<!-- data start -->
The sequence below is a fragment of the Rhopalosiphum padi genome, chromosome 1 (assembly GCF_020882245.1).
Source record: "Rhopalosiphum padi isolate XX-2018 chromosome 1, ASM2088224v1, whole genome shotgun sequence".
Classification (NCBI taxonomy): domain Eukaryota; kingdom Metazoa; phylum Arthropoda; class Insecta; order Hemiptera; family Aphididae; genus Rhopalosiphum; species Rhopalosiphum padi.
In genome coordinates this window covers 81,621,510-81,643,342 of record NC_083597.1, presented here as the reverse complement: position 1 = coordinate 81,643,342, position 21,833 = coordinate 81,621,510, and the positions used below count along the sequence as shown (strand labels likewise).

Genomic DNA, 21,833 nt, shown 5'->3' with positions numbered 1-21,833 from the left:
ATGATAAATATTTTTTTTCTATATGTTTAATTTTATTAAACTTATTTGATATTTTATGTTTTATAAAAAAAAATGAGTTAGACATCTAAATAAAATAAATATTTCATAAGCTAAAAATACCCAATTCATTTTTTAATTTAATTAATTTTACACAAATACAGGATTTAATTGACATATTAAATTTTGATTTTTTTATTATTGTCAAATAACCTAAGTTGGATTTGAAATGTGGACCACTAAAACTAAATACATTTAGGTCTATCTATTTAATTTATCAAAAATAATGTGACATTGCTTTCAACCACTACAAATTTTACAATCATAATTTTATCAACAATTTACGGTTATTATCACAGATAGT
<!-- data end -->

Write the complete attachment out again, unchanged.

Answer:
The sequence below is a fragment of the Rhopalosiphum padi genome, chromosome 1 (assembly GCF_020882245.1).
Source record: "Rhopalosiphum padi isolate XX-2018 chromosome 1, ASM2088224v1, whole genome shotgun sequence".
Classification (NCBI taxonomy): domain Eukaryota; kingdom Metazoa; phylum Arthropoda; class Insecta; order Hemiptera; family Aphididae; genus Rhopalosiphum; species Rhopalosiphum padi.
In genome coordinates this window covers 81,621,510-81,643,342 of record NC_083597.1, presented here as the reverse complement: position 1 = coordinate 81,643,342, position 21,833 = coordinate 81,621,510, and the positions used below count along the sequence as shown (strand labels likewise).

Genomic DNA, 21,833 nt, shown 5'->3' with positions numbered 1-21,833 from the left:
ATGATAAATATTTTTTTTCTATATGTTTAATTTTATTAAACTTATTTGATATTTTATGTTTTATAAAAAAAAATGAGTTAGACATCTAAATAAAATAAATATTTCATAAGCTAAAAATACCCAATTCATTTTTTAATTTAATTAATTTTACACAAATACAGGATTTAATTGACATATTAAATTTTGATTTTTTTATTATTGTCAAATAACCTAAGTTGGATTTGAAATGTGGACCACTAAAACTAAATACATTTAGGTCTATCTATTTAATTTATCAAAAATAATGTGACATTGCTTTCAACCACTACAAATTTTACAATCATAATTTTATCAACAATTTACGGTTATTATCACAGATAGT